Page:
The Unique Nature of Middle School

The Unique Nature of Middle School

Thursday, 26 July 2018  | Jacqui - Director of Teacher and Learning

I love teaching and working alongside middle schoolers! It’s a passion I can confidently claim is shared by the MECS Middle School teaching team. However, when someone finds out that I enjoy teaching this age group, they usually respond with, “I couldn’t think of anything worse,” or “there is not enough money in the world that could pay me to do that job.” Parents who have their oldest child move into middle schools are often surprised by the significant changes between Primary and Middle school. So what is it about this age group that makes them so unique, and why do our Middle School teachers love being around them?

One of my favourite educational authors is Rick Wormeli, a Middle School teacher from America. He has spent his teaching career advocating for 10-15 year olds. For a long time, these were the forgotten years. Schools did not know how to manage this age group. They were the ‘ham in the sandwich’ – between the ‘childness’ of the primary years and the ‘adultness’ of the senior years. Some researchers even went so far as to claim that the brain did not even grow in the Middle School years. But thanks to educators like Wormeli, we are more aware of the peculiarities of this transition. He writes, “young adolescents are moving through one of the most dynamic stages of development of their lives. As teachers, we might have to bushwhack through the hormonal tendrils on a daily basis, but it’s worth the effort to find the gold inside each child” (2001, 7). 

There is so much gold in Middle School students! Reflecting on my years as a Middle School teacher, I remember the students who go out of their way to come and say hello and tell me what they got up to on the weekend. I remember the students who go above and beyond in their classwork, such as creating a bicycle powered blender, or producing artwork worthy of any gallery. I remember the students who boldly pray or lead devotions. I remember the students who bring joy and laughter to the classroom and who are on the look out to cheer others up. And I remember the students who have taught me lessons, like how to play soccer according to the rules, or how to build a trebuchet, or how to use a fidget spinner, or even personal qualities like empathy, patience and unconditional love.

Middle schoolers are highly unpredictable, sometimes in quite humorous ways. As a class, we can be having a serious conversation about the injustices of the world or brainstorming ways that an English text conveys empathy. And then the moment is ruined when a student breaks wind and everyone laughs hysterically. Or a student will say or do something that just leaves you genuinely speechless. Once, during the briefest of pauses in a class debate, one of my quietest and most reserved students suddenly stood up and announced loudly, “Don’t panic! Nobody panic! I’ve got the situation under control.” Everyone, including me, was stunned and watched on as this student got up and walked towards one of the girls. He reached down, gently cupping his hands on her shoulder and capturing a creepy crawly. He deposited the critter outside and on returning to his seat, he looked at the girl, tipped his imaginary hat, and said, “No thanks necessary, Ma’am.”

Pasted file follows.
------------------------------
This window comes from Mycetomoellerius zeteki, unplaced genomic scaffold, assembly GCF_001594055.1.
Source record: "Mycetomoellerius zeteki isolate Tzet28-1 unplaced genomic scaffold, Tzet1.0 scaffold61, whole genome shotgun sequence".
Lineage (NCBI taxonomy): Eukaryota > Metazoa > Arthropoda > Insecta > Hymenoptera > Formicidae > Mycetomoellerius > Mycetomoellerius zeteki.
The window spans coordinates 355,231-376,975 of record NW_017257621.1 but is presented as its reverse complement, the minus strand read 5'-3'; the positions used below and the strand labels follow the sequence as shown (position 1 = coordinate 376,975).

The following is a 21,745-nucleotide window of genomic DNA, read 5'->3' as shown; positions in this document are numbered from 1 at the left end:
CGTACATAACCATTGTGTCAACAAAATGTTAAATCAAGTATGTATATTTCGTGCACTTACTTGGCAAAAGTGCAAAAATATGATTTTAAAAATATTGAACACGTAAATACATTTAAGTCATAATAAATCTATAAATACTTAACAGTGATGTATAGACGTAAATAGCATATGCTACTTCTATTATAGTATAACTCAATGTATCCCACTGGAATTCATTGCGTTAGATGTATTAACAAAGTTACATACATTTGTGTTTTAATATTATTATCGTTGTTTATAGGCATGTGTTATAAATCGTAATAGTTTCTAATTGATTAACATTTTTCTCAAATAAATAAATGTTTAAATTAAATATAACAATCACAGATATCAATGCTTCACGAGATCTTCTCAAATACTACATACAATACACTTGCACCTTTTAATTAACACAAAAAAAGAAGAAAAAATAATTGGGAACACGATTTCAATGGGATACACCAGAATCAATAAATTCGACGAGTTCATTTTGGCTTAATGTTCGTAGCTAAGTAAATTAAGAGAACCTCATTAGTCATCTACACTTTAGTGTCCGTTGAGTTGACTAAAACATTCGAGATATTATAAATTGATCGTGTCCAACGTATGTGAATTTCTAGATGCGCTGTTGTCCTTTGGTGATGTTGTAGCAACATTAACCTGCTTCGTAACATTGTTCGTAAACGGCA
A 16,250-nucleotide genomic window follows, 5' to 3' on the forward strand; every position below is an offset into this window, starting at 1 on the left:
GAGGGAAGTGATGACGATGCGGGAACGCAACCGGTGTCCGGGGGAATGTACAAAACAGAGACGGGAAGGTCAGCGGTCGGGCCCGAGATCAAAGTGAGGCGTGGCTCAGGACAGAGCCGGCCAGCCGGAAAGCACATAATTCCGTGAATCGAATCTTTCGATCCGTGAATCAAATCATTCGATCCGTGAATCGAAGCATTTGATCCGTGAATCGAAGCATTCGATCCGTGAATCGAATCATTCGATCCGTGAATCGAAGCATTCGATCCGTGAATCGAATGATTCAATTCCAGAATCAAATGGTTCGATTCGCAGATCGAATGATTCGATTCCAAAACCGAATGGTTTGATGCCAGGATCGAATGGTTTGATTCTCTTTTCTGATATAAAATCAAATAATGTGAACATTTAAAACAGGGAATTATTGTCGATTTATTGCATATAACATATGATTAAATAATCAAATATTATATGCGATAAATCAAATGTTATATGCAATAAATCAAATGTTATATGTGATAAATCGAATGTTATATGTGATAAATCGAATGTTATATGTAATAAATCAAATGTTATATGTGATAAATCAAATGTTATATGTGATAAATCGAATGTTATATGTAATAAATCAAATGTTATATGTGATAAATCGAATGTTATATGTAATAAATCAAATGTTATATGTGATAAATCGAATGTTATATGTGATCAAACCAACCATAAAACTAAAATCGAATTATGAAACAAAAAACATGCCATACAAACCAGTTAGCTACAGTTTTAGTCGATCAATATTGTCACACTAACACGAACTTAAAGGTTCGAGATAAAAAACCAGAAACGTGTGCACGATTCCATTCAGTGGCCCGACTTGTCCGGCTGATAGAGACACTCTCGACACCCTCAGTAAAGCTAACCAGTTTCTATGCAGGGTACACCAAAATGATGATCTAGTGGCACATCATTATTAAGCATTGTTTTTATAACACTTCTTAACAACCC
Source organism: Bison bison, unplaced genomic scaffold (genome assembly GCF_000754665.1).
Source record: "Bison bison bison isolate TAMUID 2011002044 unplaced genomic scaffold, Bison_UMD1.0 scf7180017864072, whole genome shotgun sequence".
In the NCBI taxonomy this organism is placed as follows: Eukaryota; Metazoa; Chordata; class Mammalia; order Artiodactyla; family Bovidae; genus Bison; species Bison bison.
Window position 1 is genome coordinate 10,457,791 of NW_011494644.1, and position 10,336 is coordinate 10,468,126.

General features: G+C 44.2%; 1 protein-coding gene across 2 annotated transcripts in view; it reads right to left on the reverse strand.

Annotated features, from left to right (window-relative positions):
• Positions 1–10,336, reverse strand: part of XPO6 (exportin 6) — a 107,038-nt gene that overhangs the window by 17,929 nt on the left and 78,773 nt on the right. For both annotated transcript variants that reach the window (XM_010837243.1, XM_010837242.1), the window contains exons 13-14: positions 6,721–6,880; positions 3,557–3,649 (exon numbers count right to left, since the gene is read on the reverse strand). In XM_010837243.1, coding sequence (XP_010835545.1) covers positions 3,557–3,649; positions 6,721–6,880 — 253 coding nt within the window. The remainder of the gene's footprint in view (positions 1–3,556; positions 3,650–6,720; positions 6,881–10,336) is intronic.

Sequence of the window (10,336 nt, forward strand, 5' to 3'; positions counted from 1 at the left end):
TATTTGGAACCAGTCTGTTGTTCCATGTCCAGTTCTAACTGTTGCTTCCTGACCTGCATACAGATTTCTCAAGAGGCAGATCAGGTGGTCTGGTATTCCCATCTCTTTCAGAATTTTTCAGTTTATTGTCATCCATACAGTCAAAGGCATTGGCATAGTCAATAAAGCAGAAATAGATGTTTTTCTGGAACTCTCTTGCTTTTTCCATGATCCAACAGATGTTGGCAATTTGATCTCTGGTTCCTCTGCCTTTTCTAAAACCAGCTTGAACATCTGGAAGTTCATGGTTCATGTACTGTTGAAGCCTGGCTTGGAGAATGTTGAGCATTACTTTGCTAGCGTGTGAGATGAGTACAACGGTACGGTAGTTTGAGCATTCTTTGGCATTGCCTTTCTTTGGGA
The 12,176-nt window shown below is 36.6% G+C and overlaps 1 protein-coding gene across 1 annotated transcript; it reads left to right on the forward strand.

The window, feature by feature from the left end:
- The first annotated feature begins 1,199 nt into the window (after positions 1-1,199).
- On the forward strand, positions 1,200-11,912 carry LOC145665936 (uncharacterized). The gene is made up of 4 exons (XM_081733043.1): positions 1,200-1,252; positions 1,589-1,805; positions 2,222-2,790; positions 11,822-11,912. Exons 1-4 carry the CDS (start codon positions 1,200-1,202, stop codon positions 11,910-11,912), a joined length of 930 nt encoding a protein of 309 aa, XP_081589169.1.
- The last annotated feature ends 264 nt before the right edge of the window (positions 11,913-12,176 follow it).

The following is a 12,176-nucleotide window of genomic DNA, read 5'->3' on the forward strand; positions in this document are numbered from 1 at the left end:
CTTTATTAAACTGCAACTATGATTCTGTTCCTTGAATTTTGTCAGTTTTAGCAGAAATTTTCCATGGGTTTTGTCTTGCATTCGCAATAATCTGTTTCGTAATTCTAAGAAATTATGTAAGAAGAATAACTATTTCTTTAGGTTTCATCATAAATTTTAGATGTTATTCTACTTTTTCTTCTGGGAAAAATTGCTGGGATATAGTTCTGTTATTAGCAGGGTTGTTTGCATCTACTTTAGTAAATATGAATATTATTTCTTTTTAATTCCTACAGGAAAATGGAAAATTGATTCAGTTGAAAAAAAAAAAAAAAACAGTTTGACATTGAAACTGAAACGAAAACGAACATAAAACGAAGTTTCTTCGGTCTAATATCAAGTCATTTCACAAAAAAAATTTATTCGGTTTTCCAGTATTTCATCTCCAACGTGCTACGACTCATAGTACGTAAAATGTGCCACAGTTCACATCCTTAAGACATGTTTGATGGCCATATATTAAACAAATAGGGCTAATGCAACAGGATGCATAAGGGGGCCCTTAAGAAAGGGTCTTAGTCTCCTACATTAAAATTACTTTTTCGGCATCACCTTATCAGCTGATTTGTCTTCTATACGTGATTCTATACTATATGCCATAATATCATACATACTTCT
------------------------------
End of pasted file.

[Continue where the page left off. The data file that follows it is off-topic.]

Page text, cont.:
As Wormeli notes, there are a lot of changes in a middle schooler’s life, and they are not just hormonal. Middle schoolers are starting to become more aware of their unique characteristics and the areas of learning in which they excel. They become less and less interested in learning subjects that they do not deem important. ‘Where am I going to use this in life?’ is a common question in the middle years, and our teachers have the ongoing challenge of making learning engaging and relevant.

Middle schoolers are learning about ‘grey’ areas in life, while carrying a strong sense of ‘black and white.’ However, they haven’t yet mastered when to apply each way of thinking. They have an increased sense of justice, particularly for the ill-treated or downtrodden. However, they can also get caught up in judging and bullying others. They are often on the look out for inconsistencies in others, particularly those in authority, but don’t always acknowledge the faults in themselves. They are developing their own set of moral values rather than relying on their parents’ point of view. As a matter of importance, Middle School teachers are role models and have to check what messages their own behaviour sends to their charges that they influence.

At MECS, we aim to provide our Middle School students with a well-rounded education while taking into account that God has created them with individual personalities and quirks. As research has found, teenagers crave “positive social interaction with adults and peers; structure and clear limits; physical activity; creative expression; competence and achievement; meaningful participation in families, school, and communities; and opportunities for self definition” (Wormeli, 2003, 10). Our teachers strive to create opportunities and an environment where these cravings can be met. Sometimes we are successful and sometimes we are not, but we continue to approach this task with a loving attitude toward the precious young adolescents in our care.

Rick Wormeli, Meet Me in the Middle: Becoming an Accomplished Middle-Level Teacher, (Stenhouse Publishers, Maine, 2001).

Rick Wormeli, Day One and Beyond: Practical Matters for New Middle-Level Teachers, (Stenhouse Publishers, Maine, 2003).


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